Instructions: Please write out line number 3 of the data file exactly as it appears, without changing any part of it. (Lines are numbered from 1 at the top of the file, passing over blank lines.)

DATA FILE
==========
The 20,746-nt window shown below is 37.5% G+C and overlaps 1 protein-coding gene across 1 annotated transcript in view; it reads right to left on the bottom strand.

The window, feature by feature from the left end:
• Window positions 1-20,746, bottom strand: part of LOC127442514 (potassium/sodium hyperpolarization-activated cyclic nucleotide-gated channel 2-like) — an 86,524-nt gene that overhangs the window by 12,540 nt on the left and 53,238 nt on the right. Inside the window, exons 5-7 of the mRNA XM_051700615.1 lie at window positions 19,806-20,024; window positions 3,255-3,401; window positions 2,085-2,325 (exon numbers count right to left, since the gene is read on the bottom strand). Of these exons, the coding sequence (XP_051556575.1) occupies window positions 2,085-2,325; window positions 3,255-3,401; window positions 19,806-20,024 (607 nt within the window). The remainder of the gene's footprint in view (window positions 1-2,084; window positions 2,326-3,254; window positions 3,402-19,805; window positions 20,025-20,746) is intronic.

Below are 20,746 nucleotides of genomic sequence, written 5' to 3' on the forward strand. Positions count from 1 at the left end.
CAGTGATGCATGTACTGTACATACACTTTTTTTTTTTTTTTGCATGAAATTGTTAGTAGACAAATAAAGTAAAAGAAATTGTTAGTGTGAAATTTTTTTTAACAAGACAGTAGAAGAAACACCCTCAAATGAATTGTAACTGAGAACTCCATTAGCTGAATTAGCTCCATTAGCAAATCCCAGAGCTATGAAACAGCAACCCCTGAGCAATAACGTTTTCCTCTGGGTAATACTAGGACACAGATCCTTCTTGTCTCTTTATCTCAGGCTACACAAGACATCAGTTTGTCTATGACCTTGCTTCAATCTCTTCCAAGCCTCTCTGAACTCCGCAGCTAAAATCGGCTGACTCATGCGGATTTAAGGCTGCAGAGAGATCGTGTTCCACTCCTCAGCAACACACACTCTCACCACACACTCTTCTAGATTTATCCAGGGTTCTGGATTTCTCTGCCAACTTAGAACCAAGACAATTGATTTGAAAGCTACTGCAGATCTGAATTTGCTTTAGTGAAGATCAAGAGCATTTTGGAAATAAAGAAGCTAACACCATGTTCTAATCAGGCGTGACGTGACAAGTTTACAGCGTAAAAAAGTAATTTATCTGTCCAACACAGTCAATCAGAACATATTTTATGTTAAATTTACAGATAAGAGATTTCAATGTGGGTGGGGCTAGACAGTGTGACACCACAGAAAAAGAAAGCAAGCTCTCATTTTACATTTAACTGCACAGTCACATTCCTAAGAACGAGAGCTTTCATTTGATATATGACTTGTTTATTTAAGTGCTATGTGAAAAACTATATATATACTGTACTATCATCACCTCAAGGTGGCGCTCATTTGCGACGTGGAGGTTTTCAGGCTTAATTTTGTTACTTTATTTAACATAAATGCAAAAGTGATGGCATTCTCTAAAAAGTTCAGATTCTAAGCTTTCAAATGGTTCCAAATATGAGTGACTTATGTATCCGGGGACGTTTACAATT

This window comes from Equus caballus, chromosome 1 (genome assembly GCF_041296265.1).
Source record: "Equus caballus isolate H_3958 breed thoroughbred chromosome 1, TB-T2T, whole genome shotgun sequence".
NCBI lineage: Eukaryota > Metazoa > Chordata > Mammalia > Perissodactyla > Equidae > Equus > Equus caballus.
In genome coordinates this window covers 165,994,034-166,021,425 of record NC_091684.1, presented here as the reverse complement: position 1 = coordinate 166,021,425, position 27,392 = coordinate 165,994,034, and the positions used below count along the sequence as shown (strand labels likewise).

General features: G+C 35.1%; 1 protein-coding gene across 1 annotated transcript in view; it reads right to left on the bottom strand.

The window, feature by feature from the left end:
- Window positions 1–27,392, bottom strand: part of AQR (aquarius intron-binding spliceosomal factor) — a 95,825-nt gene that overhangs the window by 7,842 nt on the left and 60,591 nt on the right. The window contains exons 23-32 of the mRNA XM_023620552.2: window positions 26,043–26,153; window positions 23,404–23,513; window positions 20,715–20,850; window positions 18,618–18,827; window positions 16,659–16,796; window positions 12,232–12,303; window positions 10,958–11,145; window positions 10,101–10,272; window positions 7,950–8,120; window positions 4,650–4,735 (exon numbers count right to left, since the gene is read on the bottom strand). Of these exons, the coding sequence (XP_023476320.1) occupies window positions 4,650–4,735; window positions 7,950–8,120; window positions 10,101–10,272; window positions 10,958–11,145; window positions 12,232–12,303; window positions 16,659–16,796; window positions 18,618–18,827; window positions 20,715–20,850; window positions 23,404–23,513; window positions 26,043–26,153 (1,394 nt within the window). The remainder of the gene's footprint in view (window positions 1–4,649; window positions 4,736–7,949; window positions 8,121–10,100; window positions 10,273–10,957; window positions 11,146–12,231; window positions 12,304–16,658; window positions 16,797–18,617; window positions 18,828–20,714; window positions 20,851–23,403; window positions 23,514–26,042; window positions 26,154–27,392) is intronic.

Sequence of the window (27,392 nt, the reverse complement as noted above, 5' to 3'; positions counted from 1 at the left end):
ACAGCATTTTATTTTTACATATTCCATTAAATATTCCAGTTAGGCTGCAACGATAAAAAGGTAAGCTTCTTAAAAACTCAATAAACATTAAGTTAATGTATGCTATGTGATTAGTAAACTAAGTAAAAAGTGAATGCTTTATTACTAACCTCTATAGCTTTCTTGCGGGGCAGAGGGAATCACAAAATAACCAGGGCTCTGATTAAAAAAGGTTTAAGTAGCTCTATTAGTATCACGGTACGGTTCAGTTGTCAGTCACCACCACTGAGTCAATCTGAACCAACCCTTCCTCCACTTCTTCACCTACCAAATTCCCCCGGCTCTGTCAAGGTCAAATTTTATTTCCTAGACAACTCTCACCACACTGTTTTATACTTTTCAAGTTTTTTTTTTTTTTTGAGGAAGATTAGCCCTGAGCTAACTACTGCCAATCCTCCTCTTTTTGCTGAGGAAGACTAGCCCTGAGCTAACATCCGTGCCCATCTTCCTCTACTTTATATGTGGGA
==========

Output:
• Window positions 1-20,746, bottom strand: part of LOC127442514 (potassium/sodium hyperpolarization-activated cyclic nucleotide-gated channel 2-like) — an 86,524-nt gene that overhangs the window by 12,540 nt on the left and 53,238 nt on the right. Inside the window, exons 5-7 of the mRNA XM_051700615.1 lie at window positions 19,806-20,024; window positions 3,255-3,401; window positions 2,085-2,325 (exon numbers count right to left, since the gene is read on the bottom strand). Of these exons, the coding sequence (XP_051556575.1) occupies window positions 2,085-2,325; window positions 3,255-3,401; window positions 19,806-20,024 (607 nt within the window). The remainder of the gene's footprint in view (window positions 1-2,084; window positions 2,326-3,254; window positions 3,402-19,805; window positions 20,025-20,746) is intronic.